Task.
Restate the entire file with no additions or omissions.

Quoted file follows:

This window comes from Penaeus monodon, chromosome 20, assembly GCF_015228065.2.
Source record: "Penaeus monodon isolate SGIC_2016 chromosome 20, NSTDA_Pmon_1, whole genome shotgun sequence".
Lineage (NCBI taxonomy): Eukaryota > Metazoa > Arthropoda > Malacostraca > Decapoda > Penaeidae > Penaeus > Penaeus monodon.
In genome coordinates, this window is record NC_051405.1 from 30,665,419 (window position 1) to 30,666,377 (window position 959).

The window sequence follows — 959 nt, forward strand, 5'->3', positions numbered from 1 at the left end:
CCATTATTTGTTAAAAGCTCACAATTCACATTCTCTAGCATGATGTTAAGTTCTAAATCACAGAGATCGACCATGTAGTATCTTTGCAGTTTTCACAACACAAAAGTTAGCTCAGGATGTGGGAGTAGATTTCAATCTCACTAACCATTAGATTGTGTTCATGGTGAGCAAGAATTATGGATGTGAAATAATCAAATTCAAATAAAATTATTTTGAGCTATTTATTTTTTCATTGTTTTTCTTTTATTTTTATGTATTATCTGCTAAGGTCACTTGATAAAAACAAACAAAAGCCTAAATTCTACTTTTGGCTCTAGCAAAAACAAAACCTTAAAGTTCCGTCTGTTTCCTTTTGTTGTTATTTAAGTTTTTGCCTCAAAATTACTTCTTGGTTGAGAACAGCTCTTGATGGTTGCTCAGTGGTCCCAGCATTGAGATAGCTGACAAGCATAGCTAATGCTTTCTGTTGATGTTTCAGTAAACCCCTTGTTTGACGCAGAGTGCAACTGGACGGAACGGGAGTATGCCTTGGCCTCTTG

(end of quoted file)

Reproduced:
This window comes from Penaeus monodon, chromosome 20, assembly GCF_015228065.2.
Source record: "Penaeus monodon isolate SGIC_2016 chromosome 20, NSTDA_Pmon_1, whole genome shotgun sequence".
Lineage (NCBI taxonomy): Eukaryota > Metazoa > Arthropoda > Malacostraca > Decapoda > Penaeidae > Penaeus > Penaeus monodon.
In genome coordinates, this window is record NC_051405.1 from 30,665,419 (window position 1) to 30,666,377 (window position 959).

The window sequence follows — 959 nt, forward strand, 5'->3', positions numbered from 1 at the left end:
CCATTATTTGTTAAAAGCTCACAATTCACATTCTCTAGCATGATGTTAAGTTCTAAATCACAGAGATCGACCATGTAGTATCTTTGCAGTTTTCACAACACAAAAGTTAGCTCAGGATGTGGGAGTAGATTTCAATCTCACTAACCATTAGATTGTGTTCATGGTGAGCAAGAATTATGGATGTGAAATAATCAAATTCAAATAAAATTATTTTGAGCTATTTATTTTTTCATTGTTTTTCTTTTATTTTTATGTATTATCTGCTAAGGTCACTTGATAAAAACAAACAAAAGCCTAAATTCTACTTTTGGCTCTAGCAAAAACAAAACCTTAAAGTTCCGTCTGTTTCCTTTTGTTGTTATTTAAGTTTTTGCCTCAAAATTACTTCTTGGTTGAGAACAGCTCTTGATGGTTGCTCAGTGGTCCCAGCATTGAGATAGCTGACAAGCATAGCTAATGCTTTCTGTTGATGTTTCAGTAAACCCCTTGTTTGACGCAGAGTGCAACTGGACGGAACGGGAGTATGCCTTGGCCTCTTG